A National Parks Service bill proposed by Sen. Rob Portman could address a $12 billion backlog of deferred maintenance at National Parks and would bring more than $1.8 million to one of Dayton’s historical sites.
Portman introduced the Restore Our Parks Act in the U.S. Senate last week, according to his office. If passed by both houses of congress and signed into law by President Donald Trump, the bipartisan bill would address a long backlog of deferred maintenance at the country’s National Parks.
Ohio’s eight national park sites would get more than $100 million from Portman’s bill. The Dayton Aviation Heritage National Historical Park at 16 S. Williams St., would get more than $1.8 million if the proposal becomes law, according to Portman’s office.
The funding would cover the park’s entire deferred maintenance needs as of September 2017, according to documents from the National Parks Service.
“Just in general terms, deferred maintenance covers HVAC systems, sidewalk repairs, roofing repairs,” said Kendell Thompson, new superintendent for Dayton’s historical park. “It’s stuff that just needs to be done as a part of a regular maintenance program. As projects are prioritized some will get funded and some will not.”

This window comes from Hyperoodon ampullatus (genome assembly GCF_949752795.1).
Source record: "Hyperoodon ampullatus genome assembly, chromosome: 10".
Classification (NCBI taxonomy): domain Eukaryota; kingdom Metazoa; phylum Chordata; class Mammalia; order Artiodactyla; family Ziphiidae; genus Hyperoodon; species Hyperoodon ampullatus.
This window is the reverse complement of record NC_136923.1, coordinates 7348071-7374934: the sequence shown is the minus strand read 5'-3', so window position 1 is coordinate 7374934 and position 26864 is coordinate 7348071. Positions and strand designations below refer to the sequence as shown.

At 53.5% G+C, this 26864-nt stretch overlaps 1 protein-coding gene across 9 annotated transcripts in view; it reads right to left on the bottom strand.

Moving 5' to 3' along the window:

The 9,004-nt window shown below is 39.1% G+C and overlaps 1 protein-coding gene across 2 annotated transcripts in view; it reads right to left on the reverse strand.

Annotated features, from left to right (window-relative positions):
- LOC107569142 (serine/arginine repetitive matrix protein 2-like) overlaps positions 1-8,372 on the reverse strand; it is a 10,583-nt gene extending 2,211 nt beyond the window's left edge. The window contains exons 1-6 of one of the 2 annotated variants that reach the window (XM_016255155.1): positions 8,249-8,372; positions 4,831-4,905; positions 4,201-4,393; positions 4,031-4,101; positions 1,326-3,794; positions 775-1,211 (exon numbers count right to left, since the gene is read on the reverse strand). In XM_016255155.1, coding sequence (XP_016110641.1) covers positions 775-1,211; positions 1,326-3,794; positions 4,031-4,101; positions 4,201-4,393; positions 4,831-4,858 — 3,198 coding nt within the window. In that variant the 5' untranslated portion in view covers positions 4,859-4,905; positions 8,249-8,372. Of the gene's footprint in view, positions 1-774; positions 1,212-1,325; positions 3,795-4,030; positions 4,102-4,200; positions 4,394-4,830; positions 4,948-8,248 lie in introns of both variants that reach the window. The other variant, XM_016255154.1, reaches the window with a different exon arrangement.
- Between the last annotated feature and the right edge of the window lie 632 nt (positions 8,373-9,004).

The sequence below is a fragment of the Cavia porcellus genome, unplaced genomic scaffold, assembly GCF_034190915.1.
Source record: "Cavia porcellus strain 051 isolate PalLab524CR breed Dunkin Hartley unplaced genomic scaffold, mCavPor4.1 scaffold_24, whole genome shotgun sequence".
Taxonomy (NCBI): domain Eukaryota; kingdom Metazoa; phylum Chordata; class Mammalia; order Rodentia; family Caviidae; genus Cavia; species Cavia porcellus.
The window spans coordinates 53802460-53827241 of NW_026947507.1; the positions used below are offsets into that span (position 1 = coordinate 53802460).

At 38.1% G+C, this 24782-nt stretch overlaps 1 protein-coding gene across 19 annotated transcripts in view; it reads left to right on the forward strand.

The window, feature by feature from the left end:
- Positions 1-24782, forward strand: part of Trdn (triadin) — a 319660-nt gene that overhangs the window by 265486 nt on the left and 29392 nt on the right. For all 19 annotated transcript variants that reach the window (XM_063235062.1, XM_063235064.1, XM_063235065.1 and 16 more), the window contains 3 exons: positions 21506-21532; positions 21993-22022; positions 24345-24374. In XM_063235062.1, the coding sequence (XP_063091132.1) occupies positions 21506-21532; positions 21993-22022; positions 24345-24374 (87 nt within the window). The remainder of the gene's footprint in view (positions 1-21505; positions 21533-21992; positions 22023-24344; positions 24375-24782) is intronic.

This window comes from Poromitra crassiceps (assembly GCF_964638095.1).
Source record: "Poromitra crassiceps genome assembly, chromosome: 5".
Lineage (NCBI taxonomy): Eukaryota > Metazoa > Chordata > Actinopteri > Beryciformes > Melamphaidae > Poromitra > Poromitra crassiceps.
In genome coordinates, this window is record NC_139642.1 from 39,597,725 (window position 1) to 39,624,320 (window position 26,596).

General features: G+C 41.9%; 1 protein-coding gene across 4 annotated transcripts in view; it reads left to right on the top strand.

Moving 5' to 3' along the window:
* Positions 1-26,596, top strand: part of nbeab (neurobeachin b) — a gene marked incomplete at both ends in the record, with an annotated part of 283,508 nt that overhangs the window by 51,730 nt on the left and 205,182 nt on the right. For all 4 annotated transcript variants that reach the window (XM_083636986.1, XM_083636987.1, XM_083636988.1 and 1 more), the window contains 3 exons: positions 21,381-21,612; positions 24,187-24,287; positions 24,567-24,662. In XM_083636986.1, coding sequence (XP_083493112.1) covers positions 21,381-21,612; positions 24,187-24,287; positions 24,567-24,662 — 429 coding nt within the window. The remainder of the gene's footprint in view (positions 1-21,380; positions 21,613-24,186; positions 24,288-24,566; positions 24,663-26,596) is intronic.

The William Howard Taft National Historic site in Cincinnati would get more than $2 million and the Hopewell Culture National Historical Park in Chillicothe, 75 minutes from Dayton, would receive more than $2.1 million from Portman’s bill.
Perry’s Victory and International Peace Memorial in Put-in-Bay on South Bass Island would receive the most funding at $47.7 million. Ohio Cuyahoga Valley National Park would receive more than $45.8 million, the Charles Young Buffalo Soldiers National Monument could get $1.9 million, the First Ladies National Historic Site may get $1.1 million and the James A. Garfield National Historic Site may be given nearly $719,000, according to Portman’s office.
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